The Law and the Prophets

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Thursday of the First Week of Lent


Matthew 7:7-12

Jesus said to his disciples: “Ask and it will be given to you; seek and you will find; knock and the door will be opened to you. For everyone who asks, receives; and the one who seeks, finds; and to the one who knocks, the door will be opened. Which one of you would hand his son a stone when he asks for a loaf of bread, or a snake when he asks for a fish? If you then, who are wicked, know how to give good gifts to your children, how much more will your heavenly Father give good things to those who ask him. Do to others whatever you would have them do to you. This is the law and the prophets.” 


Opening Prayer: Lord, how often I forget to ask for what I need. You are always there to help me, yet I rush into my day forgetting that I need your grace, your strength, your wisdom, and your provision. Please fill me with the grace I need to see you in everything so I won’t forget to include you in anything.


Encountering Christ:


  1. Promises: “Everyone who asks, receives; and the one who seeks, finds; and to the one who knocks, the door will be opened” (Matthew 7:8). Although these words of Christ seem so simple and straightforward, to receive the promised reward we must live as Christ did, and align our will with his. Christ lived a life of self-denial even before he carried the physical cross. He bore a heavy load by living his life for others. We are also called to deny ourselves and take up our cross daily to follow him (Luke 9:23). Luke includes the word “daily” in his Gospel. We can’t pick up the cross or deny ourselves when it is convenient. We are to do this daily. St. Therese of Lisieux taught us how to do this in her Little Way. She counsels that we are to do our daily tasks with great love, thereby meeting and carrying the cross in the midst of our ordinary life.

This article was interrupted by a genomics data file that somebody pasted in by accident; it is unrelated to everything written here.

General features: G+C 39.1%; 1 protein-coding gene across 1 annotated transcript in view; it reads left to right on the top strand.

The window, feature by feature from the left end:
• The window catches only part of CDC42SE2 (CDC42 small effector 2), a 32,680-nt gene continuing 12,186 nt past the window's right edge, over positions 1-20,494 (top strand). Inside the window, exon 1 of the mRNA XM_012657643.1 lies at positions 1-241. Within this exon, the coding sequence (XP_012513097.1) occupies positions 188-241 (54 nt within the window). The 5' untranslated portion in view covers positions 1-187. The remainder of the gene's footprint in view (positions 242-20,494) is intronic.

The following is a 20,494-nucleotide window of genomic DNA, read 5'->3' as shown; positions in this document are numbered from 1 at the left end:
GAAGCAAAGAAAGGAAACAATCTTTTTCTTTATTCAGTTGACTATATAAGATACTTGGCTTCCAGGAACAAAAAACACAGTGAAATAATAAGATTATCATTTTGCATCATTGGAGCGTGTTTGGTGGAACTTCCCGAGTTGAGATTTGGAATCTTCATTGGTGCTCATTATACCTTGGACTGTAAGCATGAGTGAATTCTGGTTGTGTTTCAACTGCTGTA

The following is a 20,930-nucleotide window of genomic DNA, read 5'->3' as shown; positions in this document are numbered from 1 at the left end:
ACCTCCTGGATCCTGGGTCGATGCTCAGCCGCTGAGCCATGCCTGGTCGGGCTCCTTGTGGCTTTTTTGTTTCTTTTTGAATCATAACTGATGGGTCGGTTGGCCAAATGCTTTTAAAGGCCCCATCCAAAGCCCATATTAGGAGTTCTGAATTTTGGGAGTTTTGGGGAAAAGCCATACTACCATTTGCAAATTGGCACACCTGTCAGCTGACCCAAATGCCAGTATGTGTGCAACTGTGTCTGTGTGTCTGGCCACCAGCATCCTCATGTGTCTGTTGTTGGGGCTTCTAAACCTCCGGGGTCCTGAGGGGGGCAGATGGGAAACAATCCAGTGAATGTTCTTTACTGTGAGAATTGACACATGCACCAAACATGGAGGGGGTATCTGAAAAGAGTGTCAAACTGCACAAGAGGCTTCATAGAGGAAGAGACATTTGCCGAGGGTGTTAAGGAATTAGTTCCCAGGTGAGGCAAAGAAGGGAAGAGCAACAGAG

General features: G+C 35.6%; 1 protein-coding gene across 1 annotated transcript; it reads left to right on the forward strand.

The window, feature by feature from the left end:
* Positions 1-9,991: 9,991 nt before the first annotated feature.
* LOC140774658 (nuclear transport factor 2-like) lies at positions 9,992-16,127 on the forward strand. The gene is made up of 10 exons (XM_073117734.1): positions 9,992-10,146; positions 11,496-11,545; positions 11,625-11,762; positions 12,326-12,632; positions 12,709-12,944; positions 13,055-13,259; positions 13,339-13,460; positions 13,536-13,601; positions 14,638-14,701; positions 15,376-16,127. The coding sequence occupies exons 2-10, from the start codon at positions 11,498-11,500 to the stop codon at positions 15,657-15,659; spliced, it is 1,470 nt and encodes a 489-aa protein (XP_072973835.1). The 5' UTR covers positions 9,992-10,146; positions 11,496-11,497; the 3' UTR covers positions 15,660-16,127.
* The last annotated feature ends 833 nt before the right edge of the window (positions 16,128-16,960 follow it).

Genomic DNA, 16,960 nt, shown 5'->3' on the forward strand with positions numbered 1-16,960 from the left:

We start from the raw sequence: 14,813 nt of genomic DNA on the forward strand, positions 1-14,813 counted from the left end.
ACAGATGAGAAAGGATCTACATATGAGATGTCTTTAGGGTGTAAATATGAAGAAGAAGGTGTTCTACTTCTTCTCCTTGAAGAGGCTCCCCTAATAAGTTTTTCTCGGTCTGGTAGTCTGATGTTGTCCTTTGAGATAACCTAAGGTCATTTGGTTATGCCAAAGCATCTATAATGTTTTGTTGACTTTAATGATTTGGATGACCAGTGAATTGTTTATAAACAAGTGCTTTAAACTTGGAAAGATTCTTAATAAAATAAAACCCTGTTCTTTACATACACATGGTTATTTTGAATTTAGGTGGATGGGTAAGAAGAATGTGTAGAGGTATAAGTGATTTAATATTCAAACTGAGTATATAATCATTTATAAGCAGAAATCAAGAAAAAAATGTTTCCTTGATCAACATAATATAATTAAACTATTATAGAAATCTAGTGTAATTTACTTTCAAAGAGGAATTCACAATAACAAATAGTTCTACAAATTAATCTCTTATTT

2. Good Gifts: Do we unwittingly ask the Lord for stones and snakes and then grumble because he hasn’t answered our prayer as we wanted? Our vision is often very limited. Eternity is not in the forefront of our minds. We may pray for help with the bills but neglect a God-given opportunity to practice prudence. We may ask God for physical healing, unaware that our illness is “curing” us spiritually. It is not wrong to ask God for help with whatever we think we need. God wants us to include him in everything that’s on our minds. Yet, it is important to remember that God gives good gifts, gifts of lasting value. He wills for our good and desires eternal union with us. God is concerned with our ultimate salvation. 
  3. The Golden Rule: “Do to others whatever you would have them do to you” (Matthew 7:12). Christ trusted the Father. He was not afraid of being left out, of being left behind, or not having his fill of good things. When we trust God, the Golden Rule feels attainable. Knowing that we are loved, we are able to deny ourselves and live for others. Jesus preached the Golden Rule and he lived it with divine perfection. We are called to do likewise, by relying on the Lord’s grace and strength. 



Conversing with Christ: Lord, you are the giver of all good things. Sometimes I get caught up in this world, becoming attached to its goods and forgetting that you give gifts of infinite value. Lord, please help me to seek what is truly valuable. I desire to belong completely to you. Please, continue to draw me near. 


Resolution: Lord, today by your grace I will meditate on your character, reminding myself of your goodness, faithfulness, generosity, and infinite love and mercy. 


For Further Reflection: To further reflect on the character of God, read Psalms 103, 117, and 145.


Stephanie Nguyen lives in Wichita, Kansas, with her husband Vince and six children, ranging in age from four to twenty-four. Stephanie holds a master’s degree in Theology from Newman University. She facilitates Bible study for women in her parish, and oversees a formation group at her children’s school for girls in kindergarten through third grade. 

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